npm and Semantic Versioning

If you've been a developer for any amount of time you've undoubtedly reached for external dependencies to solve specific problems. Whether the problem is as small as padding the left side of a string or as large as a component library, external packages are inevitable. In this post, I'll be going into the nuances of how npm leverages semantic versioning and some information that will be useful as npm package consumers. Let's dive in!

Aaron Bos | Wednesday, January 17, 2024

Semantic Versioning Intro

Before getting too deep into npm package specifics, it's worth taking a look at semantic versioning in general. If you're not familiar with semantic versioning (sometimes referred to as "semver"), it is a simple set of rules and requirements that dictate how version numbers are assigned and incremented.

Typically you'll see semantically versioned packages formatted as X.Y.Z or Major.Minor.Patch where each period-separated part of the version is a positive integer without leading zeroes. For example, the first production release of any package should be 1.0.0.

Occasionally you may see slight variations of this standard. For example, packages are versioned with a major version of zero like 0.2.1. This indicates that a package is in initial development and that the entire API is subject to change. Another common variation of the standard is to append a modifier like alpha, beta, or build numbers to the end of a version. Both of these variations are compliant with the official semver standard.

For package creators, semantic versioning is most important when making changes to an existing package. The developer needs to decide what kind of version bump the change requires. Below is a list of scenarios to take into consideration when deciding how to change a package version.

  • Bump patch version: Bug fixes not affecting the API
  • Bump minor version: Backward compatible API additions/changes
  • Bump major version: Backward incompatible API changes

While the standard is relatively straightforward, I think going too deep into the specifics is out of scope for what I'm looking to cover in this post. If you're interested in learning more head over to the semver spec to get a more in-depth understanding of everything it entails.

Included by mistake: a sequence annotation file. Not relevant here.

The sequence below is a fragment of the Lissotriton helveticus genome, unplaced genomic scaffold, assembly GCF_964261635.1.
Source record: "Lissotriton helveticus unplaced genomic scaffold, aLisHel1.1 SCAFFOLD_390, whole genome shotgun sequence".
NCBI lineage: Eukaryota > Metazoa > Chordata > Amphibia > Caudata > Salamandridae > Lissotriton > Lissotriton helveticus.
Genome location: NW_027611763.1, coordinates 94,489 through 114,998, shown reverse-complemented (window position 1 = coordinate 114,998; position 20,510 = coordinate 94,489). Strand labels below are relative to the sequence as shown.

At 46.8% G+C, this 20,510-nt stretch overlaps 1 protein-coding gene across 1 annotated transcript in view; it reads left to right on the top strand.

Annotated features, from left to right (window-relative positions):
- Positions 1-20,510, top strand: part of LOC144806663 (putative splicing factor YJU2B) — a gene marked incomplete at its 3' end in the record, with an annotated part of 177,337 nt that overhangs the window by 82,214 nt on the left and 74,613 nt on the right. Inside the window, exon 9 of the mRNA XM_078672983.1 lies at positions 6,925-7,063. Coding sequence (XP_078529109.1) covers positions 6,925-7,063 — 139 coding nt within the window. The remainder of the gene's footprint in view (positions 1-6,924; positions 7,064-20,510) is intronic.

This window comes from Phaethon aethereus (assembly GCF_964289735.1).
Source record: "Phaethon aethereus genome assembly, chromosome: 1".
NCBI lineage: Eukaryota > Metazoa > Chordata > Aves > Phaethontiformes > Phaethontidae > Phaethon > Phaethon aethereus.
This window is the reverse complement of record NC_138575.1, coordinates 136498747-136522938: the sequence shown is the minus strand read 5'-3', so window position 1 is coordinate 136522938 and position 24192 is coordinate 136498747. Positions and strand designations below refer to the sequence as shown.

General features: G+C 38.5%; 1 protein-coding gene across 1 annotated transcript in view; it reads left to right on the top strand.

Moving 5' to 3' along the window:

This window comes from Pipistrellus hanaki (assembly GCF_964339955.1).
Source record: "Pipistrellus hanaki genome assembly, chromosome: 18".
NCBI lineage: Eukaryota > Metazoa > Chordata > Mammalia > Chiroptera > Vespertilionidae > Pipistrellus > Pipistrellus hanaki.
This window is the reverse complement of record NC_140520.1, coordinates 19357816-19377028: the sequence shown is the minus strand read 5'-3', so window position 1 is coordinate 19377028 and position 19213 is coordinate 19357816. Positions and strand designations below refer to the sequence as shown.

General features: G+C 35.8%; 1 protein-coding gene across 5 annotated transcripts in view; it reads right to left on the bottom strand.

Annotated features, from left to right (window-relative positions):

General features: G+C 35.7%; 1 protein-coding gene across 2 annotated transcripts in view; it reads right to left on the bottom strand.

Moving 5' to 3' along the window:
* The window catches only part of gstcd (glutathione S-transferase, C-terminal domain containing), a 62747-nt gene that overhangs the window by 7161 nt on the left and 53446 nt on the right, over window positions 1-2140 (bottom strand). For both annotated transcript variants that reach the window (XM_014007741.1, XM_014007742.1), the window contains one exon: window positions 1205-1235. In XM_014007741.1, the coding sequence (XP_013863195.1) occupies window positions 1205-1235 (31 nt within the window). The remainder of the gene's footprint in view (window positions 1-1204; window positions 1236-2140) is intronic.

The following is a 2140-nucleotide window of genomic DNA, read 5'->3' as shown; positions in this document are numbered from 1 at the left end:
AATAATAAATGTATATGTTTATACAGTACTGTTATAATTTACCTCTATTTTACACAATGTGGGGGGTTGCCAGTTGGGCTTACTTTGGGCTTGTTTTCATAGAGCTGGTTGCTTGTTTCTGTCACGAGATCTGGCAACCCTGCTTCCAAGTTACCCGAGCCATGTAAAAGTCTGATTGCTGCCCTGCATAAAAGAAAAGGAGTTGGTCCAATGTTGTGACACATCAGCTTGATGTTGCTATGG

package.json Specifics

All packages that are published to the npm repository are required to contain a package.json file. The package.json file serves the following purposes.

  • Lists the packages your project depends on
  • Specifies versions of a package that your project can use using semantic versioning rules
  • Makes your build reproducible, and therefore easier to share with other developers

There are many fields that can be included in the package.json file, but for this post, we are mostly concerned with the "dependencies" and "devDependencies" fields. The difference between the two is that devDependencies are packages that are only needed for local development or testing. Whereas the packages listed in the dependencies section are expected to be needed in production. To install a dev dependency the --save-dev flag should be used when running npm install for the package.

npm install <package_name> --save-dev

Both the dependencies and devDependencies sections include package names along with semantic version numbers. If you've seen package.json files before you may have noticed that the exact package version isn't always used when referencing packages. Within the semver spec we can specify package ranges for which the "best" package meeting the range's criteria will be selected for use.

  "dependencies": {
    "foo": "1.0.0 - 2.9999.9999",
    "bar": ">=1.0.2 <2.1.2",
    "baz": ">1.0.2 <=2.3.4"

Getting into node-semver

Now I'll be going through the different options that we have available when specifying package versions in the package.json file. Again these rules are compliant with the semver spec, which is managed in the node-semver package globally installed with npm.

  • 1.2.3 Specify the exact version of a package. If that package doesn't exist, an error will be thrown.
  • >1.2.3, >=1.2.3, <1.2.3, <=1.2.3 The comparison operators work exactly how you'd expect them to. The resolved package will be the next available version compared using the provided operator. The comparisons can also be combined to specify explicit ranges like >=1.2.3 <=3.2.1.
  • ~1.2.3 The tilde range resolves a package that is "approximately equivalent to" the specified version. This range behaves slightly differently depending on whether or not a Minor or Patch version is included in the requested version. For example, ~1.2.3 will allow patch-level changes greater than 1.2.3, but less than 1.3.0 whereas ~1 will allow minor or patch version upgrades up until 2.0.0.
  • ^1.2.3 Carat ranges allow patch and minor updates for versions 1.0.0 and above, patch updates for versions 0.X >=0.1.0, and no updates for versions 0.0.X. The updates allowed are based on the left-most zero in the specified version.
  • 1.2.x Allows for patch upgrades only
  • * or "" will match any version 😱
  • 1.2.3-3.2.1 is the same as >=1.2.3 <=3.2.1
  • 1.2.3-3.2.1 || 4.0.0-5.0.0 will pass as long as either of the ranges are met
  • HTTP, Git URLs, and local paths can also be referenced, but are less commonly used.

For a more hands-on look at semver resolution specifics, check out the semantic versioning calculator which provides a UI to play around with dependency versions and ranges. This is a quick intro into what can be a fairly complicated space. I hope it provides a foundation to learn more if you need to do so!

As always thank you for taking the time to read this blog post!